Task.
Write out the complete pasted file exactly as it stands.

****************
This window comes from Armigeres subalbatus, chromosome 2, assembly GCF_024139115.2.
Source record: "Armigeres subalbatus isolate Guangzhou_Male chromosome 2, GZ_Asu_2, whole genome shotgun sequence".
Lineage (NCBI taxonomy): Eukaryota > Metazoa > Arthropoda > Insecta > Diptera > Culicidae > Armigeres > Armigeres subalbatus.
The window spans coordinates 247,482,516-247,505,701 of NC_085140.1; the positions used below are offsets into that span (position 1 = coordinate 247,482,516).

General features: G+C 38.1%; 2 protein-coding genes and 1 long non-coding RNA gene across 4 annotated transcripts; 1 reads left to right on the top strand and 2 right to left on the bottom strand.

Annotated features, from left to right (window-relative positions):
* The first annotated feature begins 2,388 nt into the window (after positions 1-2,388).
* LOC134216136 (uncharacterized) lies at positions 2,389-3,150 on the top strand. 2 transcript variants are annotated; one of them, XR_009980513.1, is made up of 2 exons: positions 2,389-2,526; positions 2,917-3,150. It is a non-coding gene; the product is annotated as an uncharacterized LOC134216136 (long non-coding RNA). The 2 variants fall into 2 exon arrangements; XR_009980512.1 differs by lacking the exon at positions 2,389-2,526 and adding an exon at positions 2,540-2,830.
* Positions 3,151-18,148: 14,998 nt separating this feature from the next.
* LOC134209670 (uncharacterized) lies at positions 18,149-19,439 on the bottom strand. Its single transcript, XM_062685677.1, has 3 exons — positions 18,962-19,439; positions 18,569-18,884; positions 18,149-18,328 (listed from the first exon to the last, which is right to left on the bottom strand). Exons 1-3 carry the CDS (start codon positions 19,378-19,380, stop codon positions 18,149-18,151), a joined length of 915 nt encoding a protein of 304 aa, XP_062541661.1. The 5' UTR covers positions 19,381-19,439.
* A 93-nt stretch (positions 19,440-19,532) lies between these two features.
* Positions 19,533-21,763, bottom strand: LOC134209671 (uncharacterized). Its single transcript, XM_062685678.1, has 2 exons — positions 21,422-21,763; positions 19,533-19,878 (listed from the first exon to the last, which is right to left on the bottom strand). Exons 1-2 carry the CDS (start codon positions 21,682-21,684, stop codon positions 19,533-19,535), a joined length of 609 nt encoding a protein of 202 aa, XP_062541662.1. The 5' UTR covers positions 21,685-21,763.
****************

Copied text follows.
This window comes from Armigeres subalbatus, chromosome 2, assembly GCF_024139115.2.
Source record: "Armigeres subalbatus isolate Guangzhou_Male chromosome 2, GZ_Asu_2, whole genome shotgun sequence".
Lineage (NCBI taxonomy): Eukaryota > Metazoa > Arthropoda > Insecta > Diptera > Culicidae > Armigeres > Armigeres subalbatus.
The window spans coordinates 247,482,516-247,505,701 of NC_085140.1; the positions used below are offsets into that span (position 1 = coordinate 247,482,516).

General features: G+C 38.1%; 2 protein-coding genes and 1 long non-coding RNA gene across 4 annotated transcripts; 1 reads left to right on the top strand and 2 right to left on the bottom strand.

Annotated features, from left to right (window-relative positions):
* The first annotated feature begins 2,388 nt into the window (after positions 1-2,388).
* LOC134216136 (uncharacterized) lies at positions 2,389-3,150 on the top strand. 2 transcript variants are annotated; one of them, XR_009980513.1, is made up of 2 exons: positions 2,389-2,526; positions 2,917-3,150. It is a non-coding gene; the product is annotated as an uncharacterized LOC134216136 (long non-coding RNA). The 2 variants fall into 2 exon arrangements; XR_009980512.1 differs by lacking the exon at positions 2,389-2,526 and adding an exon at positions 2,540-2,830.
* Positions 3,151-18,148: 14,998 nt separating this feature from the next.
* LOC134209670 (uncharacterized) lies at positions 18,149-19,439 on the bottom strand. Its single transcript, XM_062685677.1, has 3 exons — positions 18,962-19,439; positions 18,569-18,884; positions 18,149-18,328 (listed from the first exon to the last, which is right to left on the bottom strand). Exons 1-3 carry the CDS (start codon positions 19,378-19,380, stop codon positions 18,149-18,151), a joined length of 915 nt encoding a protein of 304 aa, XP_062541661.1. The 5' UTR covers positions 19,381-19,439.
* A 93-nt stretch (positions 19,440-19,532) lies between these two features.
* Positions 19,533-21,763, bottom strand: LOC134209671 (uncharacterized). Its single transcript, XM_062685678.1, has 2 exons — positions 21,422-21,763; positions 19,533-19,878 (listed from the first exon to the last, which is right to left on the bottom strand). Exons 1-2 carry the CDS (start codon positions 21,682-21,684, stop codon positions 19,533-19,535), a joined length of 609 nt encoding a protein of 202 aa, XP_062541662.1. The 5' UTR covers positions 21,685-21,763.